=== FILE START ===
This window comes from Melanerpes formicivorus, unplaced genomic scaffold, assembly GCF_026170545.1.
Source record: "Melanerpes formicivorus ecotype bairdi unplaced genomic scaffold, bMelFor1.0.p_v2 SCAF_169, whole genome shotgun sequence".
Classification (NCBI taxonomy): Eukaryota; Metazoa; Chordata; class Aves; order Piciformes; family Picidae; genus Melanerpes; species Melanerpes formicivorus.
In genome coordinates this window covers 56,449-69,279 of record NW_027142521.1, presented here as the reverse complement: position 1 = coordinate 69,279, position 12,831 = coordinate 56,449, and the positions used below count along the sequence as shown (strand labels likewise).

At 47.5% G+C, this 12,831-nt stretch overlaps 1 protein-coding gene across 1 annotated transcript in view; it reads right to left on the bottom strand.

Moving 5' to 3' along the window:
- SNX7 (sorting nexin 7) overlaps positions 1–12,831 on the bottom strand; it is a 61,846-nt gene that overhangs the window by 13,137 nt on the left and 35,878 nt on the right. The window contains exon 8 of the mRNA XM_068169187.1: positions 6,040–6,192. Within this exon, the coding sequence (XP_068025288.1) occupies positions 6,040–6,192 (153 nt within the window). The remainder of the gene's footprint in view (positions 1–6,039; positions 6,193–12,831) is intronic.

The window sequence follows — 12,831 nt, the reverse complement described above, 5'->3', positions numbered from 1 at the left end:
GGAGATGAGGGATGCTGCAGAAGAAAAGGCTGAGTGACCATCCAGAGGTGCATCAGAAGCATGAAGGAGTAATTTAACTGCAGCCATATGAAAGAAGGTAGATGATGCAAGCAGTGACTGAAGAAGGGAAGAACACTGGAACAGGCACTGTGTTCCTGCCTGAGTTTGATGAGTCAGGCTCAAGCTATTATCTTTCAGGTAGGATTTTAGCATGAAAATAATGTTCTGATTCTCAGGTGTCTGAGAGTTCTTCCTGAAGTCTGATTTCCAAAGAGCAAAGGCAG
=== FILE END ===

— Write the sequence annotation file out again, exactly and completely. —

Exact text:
This window comes from Melanerpes formicivorus, unplaced genomic scaffold, assembly GCF_026170545.1.
Source record: "Melanerpes formicivorus ecotype bairdi unplaced genomic scaffold, bMelFor1.0.p_v2 SCAF_169, whole genome shotgun sequence".
Classification (NCBI taxonomy): Eukaryota; Metazoa; Chordata; class Aves; order Piciformes; family Picidae; genus Melanerpes; species Melanerpes formicivorus.
In genome coordinates this window covers 56,449-69,279 of record NW_027142521.1, presented here as the reverse complement: position 1 = coordinate 69,279, position 12,831 = coordinate 56,449, and the positions used below count along the sequence as shown (strand labels likewise).

At 47.5% G+C, this 12,831-nt stretch overlaps 1 protein-coding gene across 1 annotated transcript in view; it reads right to left on the bottom strand.

Moving 5' to 3' along the window:
- SNX7 (sorting nexin 7) overlaps positions 1–12,831 on the bottom strand; it is a 61,846-nt gene that overhangs the window by 13,137 nt on the left and 35,878 nt on the right. The window contains exon 8 of the mRNA XM_068169187.1: positions 6,040–6,192. Within this exon, the coding sequence (XP_068025288.1) occupies positions 6,040–6,192 (153 nt within the window). The remainder of the gene's footprint in view (positions 1–6,039; positions 6,193–12,831) is intronic.

The window sequence follows — 12,831 nt, the reverse complement described above, 5'->3', positions numbered from 1 at the left end:
GGAGATGAGGGATGCTGCAGAAGAAAAGGCTGAGTGACCATCCAGAGGTGCATCAGAAGCATGAAGGAGTAATTTAACTGCAGCCATATGAAAGAAGGTAGATGATGCAAGCAGTGACTGAAGAAGGGAAGAACACTGGAACAGGCACTGTGTTCCTGCCTGAGTTTGATGAGTCAGGCTCAAGCTATTATCTTTCAGGTAGGATTTTAGCATGAAAATAATGTTCTGATTCTCAGGTGTCTGAGAGTTCTTCCTGAAGTCTGATTTCCAAAGAGCAAAGGCAG